I think about this point in my life a lot with my current doctor fight. As of right now, I can safely eat a very limited variety of foods. The list of what I can eat is shorter than what I can’t. “What’s causing it?” people ask. I don’t know. “You should see a doctor!” they helpfully* say. “What does the doctor think it is?”
Well. A doctor would have to actually listen to me when I tell them I’m not okay. That would be a good starting point to diagnosing why I can’t eat but so far… I’m still waiting for that to happen. And even if they listen, I don’t have a few thousand dollars sitting around to lob at tests (Go American medical establishment!) So the doctors go “Well, you look healthy enough,” and dismiss me, time and again.
After a while, if nobody thinks you’re sick, you start to believe that you’re the crazy one.
I’m fortunate in that I have a supportive group of people to lean on, who remind me that what I’m dealing with isn’t normal. Who assure me I’m not losing my mind. Who want to go strangle the doctors who dismiss what I say out of hand, doctors who ask “Have you considered cutting ‘x’ out of your diet?” while holding the list I’ve handed them of everything I’ve cut out of my diet, including ‘x.’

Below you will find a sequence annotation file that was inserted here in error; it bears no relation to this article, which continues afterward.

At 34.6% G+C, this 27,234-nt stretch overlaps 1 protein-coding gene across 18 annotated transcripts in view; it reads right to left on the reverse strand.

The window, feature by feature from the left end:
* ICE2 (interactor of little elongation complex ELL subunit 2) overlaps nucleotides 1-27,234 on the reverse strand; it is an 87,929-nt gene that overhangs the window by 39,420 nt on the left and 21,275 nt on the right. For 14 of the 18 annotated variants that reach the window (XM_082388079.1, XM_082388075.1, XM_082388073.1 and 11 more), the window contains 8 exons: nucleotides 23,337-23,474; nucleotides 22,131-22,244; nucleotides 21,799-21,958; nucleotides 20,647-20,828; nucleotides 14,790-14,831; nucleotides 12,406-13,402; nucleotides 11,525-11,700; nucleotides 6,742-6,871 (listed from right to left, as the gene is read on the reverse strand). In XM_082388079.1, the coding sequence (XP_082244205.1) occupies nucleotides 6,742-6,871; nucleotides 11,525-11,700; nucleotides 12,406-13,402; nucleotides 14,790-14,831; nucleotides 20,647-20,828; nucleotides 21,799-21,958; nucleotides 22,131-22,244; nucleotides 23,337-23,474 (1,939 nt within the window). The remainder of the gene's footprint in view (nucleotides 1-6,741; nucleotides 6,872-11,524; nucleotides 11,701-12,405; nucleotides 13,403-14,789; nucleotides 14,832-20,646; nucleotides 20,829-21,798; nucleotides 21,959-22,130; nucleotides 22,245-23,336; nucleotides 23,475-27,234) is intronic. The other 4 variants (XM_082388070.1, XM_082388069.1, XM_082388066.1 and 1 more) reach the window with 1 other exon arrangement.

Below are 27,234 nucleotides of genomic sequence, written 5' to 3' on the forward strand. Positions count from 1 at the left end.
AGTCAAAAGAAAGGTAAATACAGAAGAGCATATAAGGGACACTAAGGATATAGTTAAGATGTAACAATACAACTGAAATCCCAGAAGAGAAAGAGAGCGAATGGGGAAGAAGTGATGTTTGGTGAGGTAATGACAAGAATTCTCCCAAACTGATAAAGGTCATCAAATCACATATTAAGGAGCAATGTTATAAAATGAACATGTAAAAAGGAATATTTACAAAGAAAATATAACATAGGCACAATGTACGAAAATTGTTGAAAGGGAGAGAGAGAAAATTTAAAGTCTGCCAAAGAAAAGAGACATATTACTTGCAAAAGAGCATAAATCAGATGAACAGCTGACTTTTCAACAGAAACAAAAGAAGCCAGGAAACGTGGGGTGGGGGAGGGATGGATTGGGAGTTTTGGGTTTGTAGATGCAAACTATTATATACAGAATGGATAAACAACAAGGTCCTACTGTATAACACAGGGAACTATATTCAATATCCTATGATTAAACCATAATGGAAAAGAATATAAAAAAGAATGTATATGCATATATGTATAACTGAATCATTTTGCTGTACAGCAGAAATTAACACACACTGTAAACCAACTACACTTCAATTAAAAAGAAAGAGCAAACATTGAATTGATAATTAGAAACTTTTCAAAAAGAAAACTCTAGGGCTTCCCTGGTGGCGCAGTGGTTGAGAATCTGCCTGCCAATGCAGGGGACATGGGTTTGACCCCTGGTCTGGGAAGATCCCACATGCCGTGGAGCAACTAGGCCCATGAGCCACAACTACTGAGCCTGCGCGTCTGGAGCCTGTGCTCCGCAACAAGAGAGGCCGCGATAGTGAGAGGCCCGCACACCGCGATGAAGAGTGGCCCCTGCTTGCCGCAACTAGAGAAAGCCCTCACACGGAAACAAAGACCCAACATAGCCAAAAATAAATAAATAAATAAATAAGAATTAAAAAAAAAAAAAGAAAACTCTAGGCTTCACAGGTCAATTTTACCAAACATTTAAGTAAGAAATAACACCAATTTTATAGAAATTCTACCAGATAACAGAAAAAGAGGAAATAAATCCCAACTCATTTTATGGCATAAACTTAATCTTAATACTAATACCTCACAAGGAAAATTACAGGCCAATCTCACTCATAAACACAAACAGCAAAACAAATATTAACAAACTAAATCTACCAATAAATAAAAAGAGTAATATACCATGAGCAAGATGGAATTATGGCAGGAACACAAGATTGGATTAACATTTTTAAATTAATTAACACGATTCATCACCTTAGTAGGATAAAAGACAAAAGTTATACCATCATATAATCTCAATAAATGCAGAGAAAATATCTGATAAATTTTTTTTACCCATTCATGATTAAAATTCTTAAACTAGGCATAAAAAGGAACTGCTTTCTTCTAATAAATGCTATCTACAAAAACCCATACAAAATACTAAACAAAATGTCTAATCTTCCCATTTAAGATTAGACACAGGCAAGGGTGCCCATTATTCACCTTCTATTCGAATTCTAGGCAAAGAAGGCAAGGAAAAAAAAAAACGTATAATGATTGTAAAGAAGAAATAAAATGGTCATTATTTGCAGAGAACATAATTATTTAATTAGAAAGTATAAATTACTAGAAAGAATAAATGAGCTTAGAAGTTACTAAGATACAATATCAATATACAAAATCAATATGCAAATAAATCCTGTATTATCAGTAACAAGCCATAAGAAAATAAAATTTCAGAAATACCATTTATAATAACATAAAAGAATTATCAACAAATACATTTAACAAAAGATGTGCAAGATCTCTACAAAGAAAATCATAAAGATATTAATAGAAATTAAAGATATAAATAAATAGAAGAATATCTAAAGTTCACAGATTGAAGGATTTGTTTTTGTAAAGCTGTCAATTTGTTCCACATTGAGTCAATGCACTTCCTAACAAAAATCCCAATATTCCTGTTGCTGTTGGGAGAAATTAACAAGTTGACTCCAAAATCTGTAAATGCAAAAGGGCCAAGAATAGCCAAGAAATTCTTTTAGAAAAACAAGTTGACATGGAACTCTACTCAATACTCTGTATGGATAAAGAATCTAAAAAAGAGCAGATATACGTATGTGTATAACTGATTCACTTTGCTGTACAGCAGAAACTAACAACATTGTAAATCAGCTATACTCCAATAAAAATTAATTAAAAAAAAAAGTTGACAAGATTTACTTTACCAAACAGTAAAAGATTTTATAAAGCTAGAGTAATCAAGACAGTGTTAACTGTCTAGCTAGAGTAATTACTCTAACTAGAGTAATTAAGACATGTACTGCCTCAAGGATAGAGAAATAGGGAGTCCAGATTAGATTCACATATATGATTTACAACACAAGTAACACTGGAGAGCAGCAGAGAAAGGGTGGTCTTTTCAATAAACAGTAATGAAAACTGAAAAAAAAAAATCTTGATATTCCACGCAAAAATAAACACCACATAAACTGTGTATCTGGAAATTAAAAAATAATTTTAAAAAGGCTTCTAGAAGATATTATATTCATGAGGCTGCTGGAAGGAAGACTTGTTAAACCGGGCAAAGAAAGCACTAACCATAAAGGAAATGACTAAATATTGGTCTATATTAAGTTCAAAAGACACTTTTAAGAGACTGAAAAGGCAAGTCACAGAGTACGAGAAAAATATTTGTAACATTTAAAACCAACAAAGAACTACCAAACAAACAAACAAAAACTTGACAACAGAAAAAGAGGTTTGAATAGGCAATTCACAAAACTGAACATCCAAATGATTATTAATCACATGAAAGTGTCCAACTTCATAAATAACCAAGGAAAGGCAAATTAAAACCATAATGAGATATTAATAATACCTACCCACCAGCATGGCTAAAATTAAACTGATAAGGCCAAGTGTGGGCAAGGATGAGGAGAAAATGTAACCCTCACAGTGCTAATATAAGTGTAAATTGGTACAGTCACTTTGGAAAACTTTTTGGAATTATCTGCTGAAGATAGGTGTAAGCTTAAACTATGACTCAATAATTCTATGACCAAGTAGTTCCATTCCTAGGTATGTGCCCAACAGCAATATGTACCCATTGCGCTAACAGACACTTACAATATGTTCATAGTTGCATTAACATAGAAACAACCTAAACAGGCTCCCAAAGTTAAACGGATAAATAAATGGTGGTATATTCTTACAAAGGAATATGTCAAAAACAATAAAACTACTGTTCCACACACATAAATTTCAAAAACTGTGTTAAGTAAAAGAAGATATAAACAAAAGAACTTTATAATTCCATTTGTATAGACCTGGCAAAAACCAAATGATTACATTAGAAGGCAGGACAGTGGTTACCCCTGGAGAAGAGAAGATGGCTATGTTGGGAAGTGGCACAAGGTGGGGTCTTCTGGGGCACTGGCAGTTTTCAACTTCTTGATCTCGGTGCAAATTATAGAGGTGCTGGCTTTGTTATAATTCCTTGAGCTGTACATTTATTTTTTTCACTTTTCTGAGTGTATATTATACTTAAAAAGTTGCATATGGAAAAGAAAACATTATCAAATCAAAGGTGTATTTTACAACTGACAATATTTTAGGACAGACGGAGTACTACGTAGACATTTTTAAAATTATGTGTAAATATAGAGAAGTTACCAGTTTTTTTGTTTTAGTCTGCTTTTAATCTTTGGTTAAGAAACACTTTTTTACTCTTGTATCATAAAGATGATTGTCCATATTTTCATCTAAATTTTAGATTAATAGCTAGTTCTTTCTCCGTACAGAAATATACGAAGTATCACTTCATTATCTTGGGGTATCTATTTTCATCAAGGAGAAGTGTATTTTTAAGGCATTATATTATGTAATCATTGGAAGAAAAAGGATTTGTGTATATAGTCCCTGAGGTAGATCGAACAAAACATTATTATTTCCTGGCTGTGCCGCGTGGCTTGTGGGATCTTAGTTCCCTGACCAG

Even so. Am I the crazy one here? It lingers in my mind, dogging my every concern, whispering just accept this, there’s nothing wrong, this is just how things are now, even as I lose weight and go through bouts of being too sick to eat at all.
Not to mention the exhaustion. I have a very hard time fighting for myself and when I work up the gusto to do so only to be called a liar by a doctor, it’s crushing. I’ve been fighting for…what, 3 years now? 4? Eventually, the bastards do wear you down. I’m nearly too tired to fight anymore. A part of me wants to haul my family with me to every medical visit, just so they can fight instead. I don’t have much left in me to do it myself.
Which is more or less what happened with my back. Eventually, I became the crazy person, attention seeking and making things up. And if I’m bad at fighting for myself now, it was even worse when I was younger.
It started with a lot of shrugs in the Sports Medicine building. An intern almost solved it, I know that now. She stretched my hips a certain way and the pain let me know she was on to something. But then her boss said “IDK, here’s a chiropractor to go see,” and kicked me out.
A chiropractor who ran through my insurance money like it was a challenge, hurt me worse, and then told me “Well it’s going to spasm a lot more before it starts getting better.”
Then a doctor who shrugged and said, “I don’t think you really know what a spasm is.”